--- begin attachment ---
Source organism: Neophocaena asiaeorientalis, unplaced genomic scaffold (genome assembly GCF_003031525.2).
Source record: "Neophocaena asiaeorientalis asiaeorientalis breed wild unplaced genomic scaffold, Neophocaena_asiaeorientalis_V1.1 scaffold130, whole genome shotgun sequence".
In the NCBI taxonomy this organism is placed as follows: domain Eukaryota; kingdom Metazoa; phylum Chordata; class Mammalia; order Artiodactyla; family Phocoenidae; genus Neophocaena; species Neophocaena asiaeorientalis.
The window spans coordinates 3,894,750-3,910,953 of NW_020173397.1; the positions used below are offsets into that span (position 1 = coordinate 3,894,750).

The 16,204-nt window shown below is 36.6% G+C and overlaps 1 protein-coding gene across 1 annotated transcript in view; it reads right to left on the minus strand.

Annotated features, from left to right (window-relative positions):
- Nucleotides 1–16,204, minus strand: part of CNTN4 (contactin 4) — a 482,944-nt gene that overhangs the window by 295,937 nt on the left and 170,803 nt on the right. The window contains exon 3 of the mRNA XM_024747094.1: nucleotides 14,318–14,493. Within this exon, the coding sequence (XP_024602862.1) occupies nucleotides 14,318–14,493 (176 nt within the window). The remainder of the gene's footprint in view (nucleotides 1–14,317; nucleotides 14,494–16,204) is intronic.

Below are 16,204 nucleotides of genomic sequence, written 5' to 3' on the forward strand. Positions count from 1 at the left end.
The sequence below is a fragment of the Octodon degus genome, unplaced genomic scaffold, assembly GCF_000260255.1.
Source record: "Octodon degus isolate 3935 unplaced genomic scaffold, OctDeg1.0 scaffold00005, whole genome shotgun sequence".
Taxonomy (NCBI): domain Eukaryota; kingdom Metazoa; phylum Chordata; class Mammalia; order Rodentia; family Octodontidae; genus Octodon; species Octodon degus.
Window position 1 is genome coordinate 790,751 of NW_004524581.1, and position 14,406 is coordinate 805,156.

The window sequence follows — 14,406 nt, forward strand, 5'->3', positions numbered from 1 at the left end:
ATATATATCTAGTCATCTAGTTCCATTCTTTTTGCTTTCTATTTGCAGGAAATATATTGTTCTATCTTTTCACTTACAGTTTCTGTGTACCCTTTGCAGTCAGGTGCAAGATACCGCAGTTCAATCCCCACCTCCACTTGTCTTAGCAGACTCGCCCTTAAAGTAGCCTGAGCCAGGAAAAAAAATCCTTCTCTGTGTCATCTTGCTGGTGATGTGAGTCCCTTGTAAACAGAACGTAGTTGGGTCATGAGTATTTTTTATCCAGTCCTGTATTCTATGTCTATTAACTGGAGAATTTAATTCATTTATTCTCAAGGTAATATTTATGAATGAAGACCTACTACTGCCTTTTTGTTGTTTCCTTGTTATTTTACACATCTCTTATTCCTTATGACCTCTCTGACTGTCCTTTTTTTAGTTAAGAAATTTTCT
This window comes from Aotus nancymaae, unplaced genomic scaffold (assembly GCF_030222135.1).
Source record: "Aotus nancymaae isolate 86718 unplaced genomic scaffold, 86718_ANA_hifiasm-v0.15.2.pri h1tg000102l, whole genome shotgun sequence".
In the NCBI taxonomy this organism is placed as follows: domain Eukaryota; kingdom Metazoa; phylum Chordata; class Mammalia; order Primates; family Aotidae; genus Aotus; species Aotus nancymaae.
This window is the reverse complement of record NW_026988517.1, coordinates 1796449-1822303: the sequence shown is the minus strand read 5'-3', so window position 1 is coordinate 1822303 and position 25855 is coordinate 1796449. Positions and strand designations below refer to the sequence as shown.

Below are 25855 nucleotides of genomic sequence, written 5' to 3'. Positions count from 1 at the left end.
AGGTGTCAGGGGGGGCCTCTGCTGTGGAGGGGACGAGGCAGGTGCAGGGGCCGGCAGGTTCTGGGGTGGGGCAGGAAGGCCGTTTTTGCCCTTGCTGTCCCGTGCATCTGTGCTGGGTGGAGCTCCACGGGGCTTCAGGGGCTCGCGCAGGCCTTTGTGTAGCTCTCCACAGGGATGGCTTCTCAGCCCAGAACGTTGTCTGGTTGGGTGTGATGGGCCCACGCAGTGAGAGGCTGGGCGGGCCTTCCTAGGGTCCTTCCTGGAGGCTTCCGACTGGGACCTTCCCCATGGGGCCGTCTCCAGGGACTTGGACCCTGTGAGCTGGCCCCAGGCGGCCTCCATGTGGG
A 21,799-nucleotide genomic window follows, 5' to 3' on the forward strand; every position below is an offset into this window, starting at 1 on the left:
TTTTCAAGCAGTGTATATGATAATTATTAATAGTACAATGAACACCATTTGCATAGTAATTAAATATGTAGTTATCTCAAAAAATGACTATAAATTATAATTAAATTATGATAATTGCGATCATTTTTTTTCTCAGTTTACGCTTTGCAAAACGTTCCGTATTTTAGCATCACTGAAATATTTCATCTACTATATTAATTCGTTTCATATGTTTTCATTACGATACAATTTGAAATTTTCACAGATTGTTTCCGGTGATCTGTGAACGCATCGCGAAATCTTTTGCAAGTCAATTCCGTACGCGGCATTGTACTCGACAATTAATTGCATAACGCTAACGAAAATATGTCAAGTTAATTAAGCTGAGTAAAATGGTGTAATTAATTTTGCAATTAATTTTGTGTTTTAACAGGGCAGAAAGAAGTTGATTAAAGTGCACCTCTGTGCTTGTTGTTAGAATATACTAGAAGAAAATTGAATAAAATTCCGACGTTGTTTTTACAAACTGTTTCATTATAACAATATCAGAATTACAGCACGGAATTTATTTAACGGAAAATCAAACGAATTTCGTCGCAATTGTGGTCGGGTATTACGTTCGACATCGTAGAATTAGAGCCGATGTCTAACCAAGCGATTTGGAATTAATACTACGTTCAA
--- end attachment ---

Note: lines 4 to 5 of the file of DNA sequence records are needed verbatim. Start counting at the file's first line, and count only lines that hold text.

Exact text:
The window spans coordinates 3,894,750-3,910,953 of NW_020173397.1; the positions used below are offsets into that span (position 1 = coordinate 3,894,750).

The 16,204-nt window shown below is 36.6% G+C and overlaps 1 protein-coding gene across 1 annotated transcript in view; it reads right to left on the minus strand.